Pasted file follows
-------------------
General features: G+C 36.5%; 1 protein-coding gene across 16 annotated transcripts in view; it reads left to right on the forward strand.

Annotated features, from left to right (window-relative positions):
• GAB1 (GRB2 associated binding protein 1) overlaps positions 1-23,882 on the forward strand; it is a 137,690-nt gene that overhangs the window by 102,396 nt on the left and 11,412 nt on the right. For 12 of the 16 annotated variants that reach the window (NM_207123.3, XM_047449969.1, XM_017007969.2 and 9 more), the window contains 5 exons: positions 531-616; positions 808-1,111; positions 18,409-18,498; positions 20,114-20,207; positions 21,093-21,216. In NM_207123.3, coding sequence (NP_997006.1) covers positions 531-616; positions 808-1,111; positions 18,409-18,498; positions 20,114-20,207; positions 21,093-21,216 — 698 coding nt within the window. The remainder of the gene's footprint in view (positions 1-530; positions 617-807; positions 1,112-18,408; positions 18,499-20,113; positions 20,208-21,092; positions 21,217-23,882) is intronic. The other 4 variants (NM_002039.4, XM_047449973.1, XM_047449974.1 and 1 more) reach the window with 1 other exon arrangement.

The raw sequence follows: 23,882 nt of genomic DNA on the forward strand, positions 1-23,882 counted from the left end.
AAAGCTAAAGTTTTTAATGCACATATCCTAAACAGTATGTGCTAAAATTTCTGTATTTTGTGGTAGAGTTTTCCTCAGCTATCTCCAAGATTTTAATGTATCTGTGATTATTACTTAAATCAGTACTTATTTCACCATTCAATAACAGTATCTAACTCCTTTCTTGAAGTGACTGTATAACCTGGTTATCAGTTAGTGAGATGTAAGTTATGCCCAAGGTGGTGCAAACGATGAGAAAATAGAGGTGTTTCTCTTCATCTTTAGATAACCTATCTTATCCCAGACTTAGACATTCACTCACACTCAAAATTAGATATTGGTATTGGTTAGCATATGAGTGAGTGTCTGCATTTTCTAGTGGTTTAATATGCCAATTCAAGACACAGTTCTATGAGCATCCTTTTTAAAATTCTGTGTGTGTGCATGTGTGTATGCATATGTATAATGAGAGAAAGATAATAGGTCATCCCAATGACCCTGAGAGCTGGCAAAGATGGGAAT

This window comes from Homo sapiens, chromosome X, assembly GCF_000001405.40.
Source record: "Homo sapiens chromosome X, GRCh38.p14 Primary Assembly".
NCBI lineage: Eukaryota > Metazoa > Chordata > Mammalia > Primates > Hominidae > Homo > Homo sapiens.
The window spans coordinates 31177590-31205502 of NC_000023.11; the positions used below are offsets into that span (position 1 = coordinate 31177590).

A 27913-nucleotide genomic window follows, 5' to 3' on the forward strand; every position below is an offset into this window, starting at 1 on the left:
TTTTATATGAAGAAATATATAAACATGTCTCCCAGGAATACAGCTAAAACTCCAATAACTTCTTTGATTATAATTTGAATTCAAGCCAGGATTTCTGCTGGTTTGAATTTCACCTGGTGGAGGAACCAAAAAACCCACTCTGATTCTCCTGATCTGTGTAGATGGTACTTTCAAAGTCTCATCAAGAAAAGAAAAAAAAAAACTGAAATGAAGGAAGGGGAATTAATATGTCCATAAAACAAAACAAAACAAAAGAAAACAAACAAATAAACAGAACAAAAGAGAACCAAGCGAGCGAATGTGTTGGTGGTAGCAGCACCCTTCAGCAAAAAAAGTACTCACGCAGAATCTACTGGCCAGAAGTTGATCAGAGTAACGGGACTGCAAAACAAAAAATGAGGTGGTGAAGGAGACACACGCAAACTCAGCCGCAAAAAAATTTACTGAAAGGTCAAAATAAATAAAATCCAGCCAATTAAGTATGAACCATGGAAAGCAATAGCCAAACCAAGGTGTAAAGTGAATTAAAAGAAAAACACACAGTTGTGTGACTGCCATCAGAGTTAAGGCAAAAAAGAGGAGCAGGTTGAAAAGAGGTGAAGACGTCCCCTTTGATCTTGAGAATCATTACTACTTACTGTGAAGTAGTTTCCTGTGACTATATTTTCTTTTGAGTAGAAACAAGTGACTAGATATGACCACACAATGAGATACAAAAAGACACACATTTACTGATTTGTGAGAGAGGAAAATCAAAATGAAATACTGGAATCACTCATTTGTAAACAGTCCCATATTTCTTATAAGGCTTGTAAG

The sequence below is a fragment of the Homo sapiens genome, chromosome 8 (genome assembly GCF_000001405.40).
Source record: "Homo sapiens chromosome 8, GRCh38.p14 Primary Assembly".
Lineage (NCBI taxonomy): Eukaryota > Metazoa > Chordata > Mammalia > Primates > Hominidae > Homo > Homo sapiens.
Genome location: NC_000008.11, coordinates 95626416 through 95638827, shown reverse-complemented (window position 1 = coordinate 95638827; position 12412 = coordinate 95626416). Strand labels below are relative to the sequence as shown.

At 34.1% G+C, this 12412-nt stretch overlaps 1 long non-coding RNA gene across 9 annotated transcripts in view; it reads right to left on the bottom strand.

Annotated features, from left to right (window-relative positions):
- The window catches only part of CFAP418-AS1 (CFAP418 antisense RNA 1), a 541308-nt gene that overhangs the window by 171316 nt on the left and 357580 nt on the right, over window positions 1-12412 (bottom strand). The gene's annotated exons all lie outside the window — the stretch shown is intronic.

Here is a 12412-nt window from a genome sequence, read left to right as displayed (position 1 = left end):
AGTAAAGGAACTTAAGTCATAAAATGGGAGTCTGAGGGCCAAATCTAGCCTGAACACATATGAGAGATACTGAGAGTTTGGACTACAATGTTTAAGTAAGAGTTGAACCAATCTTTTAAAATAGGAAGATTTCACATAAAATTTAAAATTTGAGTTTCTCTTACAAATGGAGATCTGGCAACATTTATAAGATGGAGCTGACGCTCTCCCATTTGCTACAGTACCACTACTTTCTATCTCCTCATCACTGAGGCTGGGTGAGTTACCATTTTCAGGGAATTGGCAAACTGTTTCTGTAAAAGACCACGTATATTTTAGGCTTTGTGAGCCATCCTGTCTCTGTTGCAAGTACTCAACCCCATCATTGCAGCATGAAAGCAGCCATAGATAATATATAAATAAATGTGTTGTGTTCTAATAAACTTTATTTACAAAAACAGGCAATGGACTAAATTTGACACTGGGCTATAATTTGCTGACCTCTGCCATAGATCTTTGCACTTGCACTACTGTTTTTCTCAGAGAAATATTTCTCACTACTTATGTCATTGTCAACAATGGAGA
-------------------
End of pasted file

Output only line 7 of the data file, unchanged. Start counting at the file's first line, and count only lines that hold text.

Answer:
Source record: "Homo sapiens chromosome X, GRCh38.p14 Primary Assembly".